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Re: Vergassungskeller question

Postby jheitwler » 6 years 7 months ago (Sun Feb 03, 2013 12:27 am)

I suppose it is possibly possible that somebody made the document more explicit by inserting the word "vergassungskeller." But it doesn't appear to be altered in the scans of the document I have seen. I also think if somebody wanted to make a document more explicit, they would make up whatever the made-up German word for 'gas chamber for killing people' (or something like that) would be. "Gassification celler" is simply ambiguous-- which is my theory as to why somebody underlined it.
"First of all there is the fact that if we assume the Holocaust to have happened more or less as told, all the evidence becomes intelligible, while if we assume it was a hoax, most of the evidence does not make any sense." - Robert Jan Van Pelt

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Re: Vergassungskeller question

Postby ClaudiaRothenbach » 6 years 7 months ago (Sun Feb 03, 2013 11:48 am)

ad 1
"Vergasung" is, from a technical perspective, the partial conversion of a liquid or solid in a gaseous product (engl. gasification).

This term is in use from the 19th Century onward. Also the phrase "bis zur Vergasung" (until gasification) in the sense of "ad nauseum" is lead back this origin by the relevant dictionary (Duden). It was already used before the second WW. When poison gas was used militarily during the First World War, the word "vergasen" (gasify) was used by soldiers in the meaning "to kill with gas."

ad 2
If a native German reads the Bischoff letter reads, he will immediately notice that there are not only many simple spelling errors. Such a thing can happen in a hurry. But there is also sentences with phrasings that are so wrong that they would never occur to a native speaker. Some sentences are perfectly correct, other completely embarrassing.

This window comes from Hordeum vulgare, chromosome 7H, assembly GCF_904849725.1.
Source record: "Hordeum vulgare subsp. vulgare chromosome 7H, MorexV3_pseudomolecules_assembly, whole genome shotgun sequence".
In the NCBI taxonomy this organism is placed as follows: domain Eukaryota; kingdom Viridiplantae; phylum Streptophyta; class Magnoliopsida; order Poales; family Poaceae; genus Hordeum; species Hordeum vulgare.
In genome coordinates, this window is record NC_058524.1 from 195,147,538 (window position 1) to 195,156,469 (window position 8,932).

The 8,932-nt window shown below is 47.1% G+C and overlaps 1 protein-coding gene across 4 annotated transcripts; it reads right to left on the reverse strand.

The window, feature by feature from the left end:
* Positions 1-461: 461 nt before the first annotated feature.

My opinion is that this letter was composed of a real letter, supplemented by a few sentences. The author of these sentences spoke a little German, but much too bad for a document.
"Everything has already been said, but not yet by everyone." - Karl Valentin

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Re: Vergassungskeller question

Postby Reviso » 6 years 7 months ago (Sun Feb 03, 2013 1:45 pm)

ClaudiaRothenbach wrote:there is also sentences with phrasings that are so wrong that they would never occur to a native speaker.


Interesting. Could you give an example of such a sentence ?
Reviso

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Re: Vergassungskeller question

Postby ClaudiaRothenbach » 6 years 7 months ago (Sun Feb 03, 2013 4:34 pm)

Reviso wrote:
ClaudiaRothenbach wrote:there is also sentences with phrasings that are so wrong that they would never occur to a native speaker.


Interesting. Could you give an example of such a sentence ?
Reviso


"Die ist jedoch unbedeutend, da der Vergasungskeller hierfür benutzt werden kann."

This sentene makes no sense. Correct would be something like:

"Diese ist jedoch nicht unbedingt erforderlich, da der Vergasungskeller zeitweise als Leichenkeller benutzt werden kann."
"Everything has already been said, but not yet by everyone." - Karl Valentin